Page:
Function Of The Bronchi: Anatomy And Functions Of This Organ In The Respiratory System

The body provides energy by combining the oxygen in the air with the carbohydrates present in the food you eat.

The body uses a complex system, including the mouth and nose, trachea, larynx, bronchial tubes, bronchioles, and alveoli, to breathe in air, extract needed oxygen, and remove nitrogen and other substances required. The body does not need it.

The bronchial tubes separate from the windpipe and carry air to the lungs. They are delicate hoses that connect the throat to the lungs.

When you breathe through your mouth or nose, air travels down your throat and into a chamber called the larynx, which closes the air passages when you swallow. It also allows you to cough and make vocal sounds.

From the larynx, air passes through a single cartilaginous tube, called the trachea, and then into the bronchial tubes, which complete the journey from the throat to the lungs.

The tracheobronchial tree is the anatomical and functional segment of the respiratory system that conducts air from the upper airways to the lung parenchyma.

It comprises the trachea and intrapulmonary airways, including the respiratory bronchi, bronchioles, and bronchioles.


Different histological features are seen at each level and serve specific purposes.

The trachea and bronchi have cartilaginous walls.

The bronchi undergo multiple divisions and eventually give rise to the terminal bronchioles, which lack cartilage.


The main bronchus is about 2.5 cm long, shorter, and more comprehensive in diameter than the left main bronchus.

The junction of the right bronchus with the right lung is at the level of the fifth thoracic vertebra.

The principal or right primary bronchus is the branch that leads to the right lung and is subdivided into the upper, intermediate, and lower secondary bronchi.

At each of the lobar bronchi points of origin, the bronchial lymph nodes are located.

The secondary bronchi are subdivided, first into tertiary bronchi in several ten. Each of them gives rise to the subsegmental bronchi, which finally are subdivided into much smaller branches, which are called bronchioles.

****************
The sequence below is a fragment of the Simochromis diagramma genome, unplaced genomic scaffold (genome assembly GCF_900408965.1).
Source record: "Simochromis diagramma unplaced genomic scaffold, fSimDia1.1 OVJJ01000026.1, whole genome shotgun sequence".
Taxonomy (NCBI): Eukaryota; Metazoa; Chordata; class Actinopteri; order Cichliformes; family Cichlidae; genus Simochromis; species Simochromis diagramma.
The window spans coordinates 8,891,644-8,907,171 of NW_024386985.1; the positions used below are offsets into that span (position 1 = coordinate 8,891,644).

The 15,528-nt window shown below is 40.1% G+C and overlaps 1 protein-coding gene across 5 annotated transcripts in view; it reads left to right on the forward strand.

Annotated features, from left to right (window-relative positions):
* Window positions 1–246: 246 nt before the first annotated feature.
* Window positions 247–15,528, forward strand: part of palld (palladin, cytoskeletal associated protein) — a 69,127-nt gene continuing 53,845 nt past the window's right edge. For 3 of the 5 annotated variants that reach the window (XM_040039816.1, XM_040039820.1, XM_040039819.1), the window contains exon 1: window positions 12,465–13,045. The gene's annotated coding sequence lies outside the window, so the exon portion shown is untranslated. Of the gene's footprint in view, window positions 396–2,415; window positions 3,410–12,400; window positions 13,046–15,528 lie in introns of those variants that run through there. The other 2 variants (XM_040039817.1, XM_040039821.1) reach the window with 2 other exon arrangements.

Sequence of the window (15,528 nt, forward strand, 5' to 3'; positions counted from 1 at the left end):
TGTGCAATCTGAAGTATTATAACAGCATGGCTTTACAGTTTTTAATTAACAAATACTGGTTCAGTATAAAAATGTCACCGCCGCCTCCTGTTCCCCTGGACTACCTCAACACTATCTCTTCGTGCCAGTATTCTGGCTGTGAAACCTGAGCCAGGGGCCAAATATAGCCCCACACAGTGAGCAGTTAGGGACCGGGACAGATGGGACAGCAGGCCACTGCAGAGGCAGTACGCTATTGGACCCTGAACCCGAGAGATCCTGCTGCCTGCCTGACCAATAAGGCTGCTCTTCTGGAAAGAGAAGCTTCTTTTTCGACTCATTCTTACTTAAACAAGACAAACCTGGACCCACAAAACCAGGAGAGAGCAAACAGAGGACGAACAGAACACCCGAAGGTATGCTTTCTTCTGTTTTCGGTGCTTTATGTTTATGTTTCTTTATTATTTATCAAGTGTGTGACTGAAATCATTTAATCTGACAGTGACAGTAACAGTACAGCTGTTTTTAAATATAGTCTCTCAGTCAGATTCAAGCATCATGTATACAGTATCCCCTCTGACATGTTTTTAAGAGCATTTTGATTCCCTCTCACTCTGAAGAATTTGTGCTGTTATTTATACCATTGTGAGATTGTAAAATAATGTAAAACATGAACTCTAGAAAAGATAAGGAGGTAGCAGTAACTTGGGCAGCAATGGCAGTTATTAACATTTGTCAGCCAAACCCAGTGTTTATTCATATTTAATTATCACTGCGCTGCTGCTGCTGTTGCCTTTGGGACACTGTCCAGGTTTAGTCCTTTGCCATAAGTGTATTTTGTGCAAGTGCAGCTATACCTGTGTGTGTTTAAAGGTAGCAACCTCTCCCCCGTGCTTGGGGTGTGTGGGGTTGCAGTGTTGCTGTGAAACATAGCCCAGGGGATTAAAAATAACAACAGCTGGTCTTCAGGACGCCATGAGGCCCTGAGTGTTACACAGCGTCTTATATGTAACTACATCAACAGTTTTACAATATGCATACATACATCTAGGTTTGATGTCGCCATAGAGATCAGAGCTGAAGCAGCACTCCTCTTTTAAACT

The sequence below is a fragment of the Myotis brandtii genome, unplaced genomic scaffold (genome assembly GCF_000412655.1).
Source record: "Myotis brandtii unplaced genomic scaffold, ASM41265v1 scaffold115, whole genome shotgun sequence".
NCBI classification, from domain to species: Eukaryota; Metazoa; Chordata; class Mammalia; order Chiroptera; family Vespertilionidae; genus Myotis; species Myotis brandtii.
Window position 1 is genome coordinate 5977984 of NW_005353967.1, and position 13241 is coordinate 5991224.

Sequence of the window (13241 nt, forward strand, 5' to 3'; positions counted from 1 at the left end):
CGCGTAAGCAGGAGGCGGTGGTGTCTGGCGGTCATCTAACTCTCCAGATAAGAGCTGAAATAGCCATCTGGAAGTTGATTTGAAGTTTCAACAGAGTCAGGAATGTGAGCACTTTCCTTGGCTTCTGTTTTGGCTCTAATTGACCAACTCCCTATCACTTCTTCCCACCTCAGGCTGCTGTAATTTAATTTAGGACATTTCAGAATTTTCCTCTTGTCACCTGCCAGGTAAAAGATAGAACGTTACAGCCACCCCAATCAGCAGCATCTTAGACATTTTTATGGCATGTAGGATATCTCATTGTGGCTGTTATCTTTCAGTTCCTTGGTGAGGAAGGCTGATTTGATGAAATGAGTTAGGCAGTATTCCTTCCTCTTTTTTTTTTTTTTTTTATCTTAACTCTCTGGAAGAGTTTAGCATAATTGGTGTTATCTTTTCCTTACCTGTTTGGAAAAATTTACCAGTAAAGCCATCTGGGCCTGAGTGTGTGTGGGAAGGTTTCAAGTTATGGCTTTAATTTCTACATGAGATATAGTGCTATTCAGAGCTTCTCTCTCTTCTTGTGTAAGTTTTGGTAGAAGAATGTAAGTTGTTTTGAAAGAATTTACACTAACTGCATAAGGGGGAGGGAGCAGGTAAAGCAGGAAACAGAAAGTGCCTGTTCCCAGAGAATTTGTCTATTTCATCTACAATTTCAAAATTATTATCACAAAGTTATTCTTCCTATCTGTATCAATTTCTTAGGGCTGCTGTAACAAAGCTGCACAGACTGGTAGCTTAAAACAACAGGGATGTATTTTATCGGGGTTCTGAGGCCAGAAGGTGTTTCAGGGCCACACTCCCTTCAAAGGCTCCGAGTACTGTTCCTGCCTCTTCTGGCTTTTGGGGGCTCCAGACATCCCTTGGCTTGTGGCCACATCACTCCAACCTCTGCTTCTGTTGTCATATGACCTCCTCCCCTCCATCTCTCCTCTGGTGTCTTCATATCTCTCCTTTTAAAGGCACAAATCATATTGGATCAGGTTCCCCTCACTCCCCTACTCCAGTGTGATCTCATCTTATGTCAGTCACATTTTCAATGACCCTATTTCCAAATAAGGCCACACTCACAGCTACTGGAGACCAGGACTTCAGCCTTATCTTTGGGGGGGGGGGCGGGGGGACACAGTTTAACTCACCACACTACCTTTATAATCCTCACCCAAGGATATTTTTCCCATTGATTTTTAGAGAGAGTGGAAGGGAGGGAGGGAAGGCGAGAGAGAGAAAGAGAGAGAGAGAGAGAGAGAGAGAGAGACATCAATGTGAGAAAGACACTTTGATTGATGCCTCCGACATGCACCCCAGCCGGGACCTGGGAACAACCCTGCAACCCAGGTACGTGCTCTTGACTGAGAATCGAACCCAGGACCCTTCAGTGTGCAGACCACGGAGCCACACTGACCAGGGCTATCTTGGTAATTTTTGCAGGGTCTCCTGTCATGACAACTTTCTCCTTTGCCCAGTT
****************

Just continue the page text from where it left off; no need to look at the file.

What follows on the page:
The left main bronchus is twice as large as the right, with a length of about 5 cm.

The level of insertion of the left bronchus with the lung is carried out at the level where the sixth thoracic vertebra is located; this structure moves below the aortic arch and crosses the esophagus, the thoracic duct, and the descending aorta on the side previous.

Like the right main bronchus, the left one is also divided into two lobar bronchi, the upper and lower lobar bronchus; these are subdivided into eight tertiary or segmental bronchi, which continue to divide into smaller tubes to become subsegmental bronchi that then a, in turn, they are divided into bronchioles.

The bronchi have cartilaginous rings surrounding them and are C-shaped; the smaller bronchial tubes are provided with cartilaginous sheets with irregular shapes instead of the circles; these sheets serve as support.

These structures are in charge together with the smooth muscle bands; they control the lumen diameter in the bronchi when the inhalation and exhalation processes are carried out in the respiratory cycle.

Role of the bronchi in the respiratory system

The bronchial tubes are really like little hoses. They branch out from the windpipe to carry air to the lungs.

When they reach the lungs, they divide into those smaller branches, called bronchioles, which then, in turn, connect to tiny sacs, called alveoli, which clump together like grapes and carry out the actual transfer of oxygen into the bloodstream.

An average person has a tennis court-like surface area of ​​alveoli within the lungs, exchanging gases between the airways and the bloodstream.

Each bronchus, or bronchial tube, is designed to resist collapse and provide a constant air flow.

Cartilage and smooth muscle provide structure, protection, and function for the air passages.

The inner surface of each bronchus is lined with mucous glands and tiny cilia, hair-like structures designed to filter dust and other foreign particles from the air as it passes through the bronchi.

The central airways also have cilia to trap dust and mucus-generating membranes to remove any foreign material.

The primary function of the primary bronchi is to carry oxygen-rich air into the lungs during the inhalation process and allow air containing carbon dioxide to exit the lungs and into the windpipe through exhalation.

The bronchi are also the connection between the other organs of the respiratory system and the lungs.

The cartilaginous walls help maintain their shape during breathing, preventing them from collapsing. In contrast, the mucous lining and the cilia prevent foreign particles, such as dust, from entering the lungs.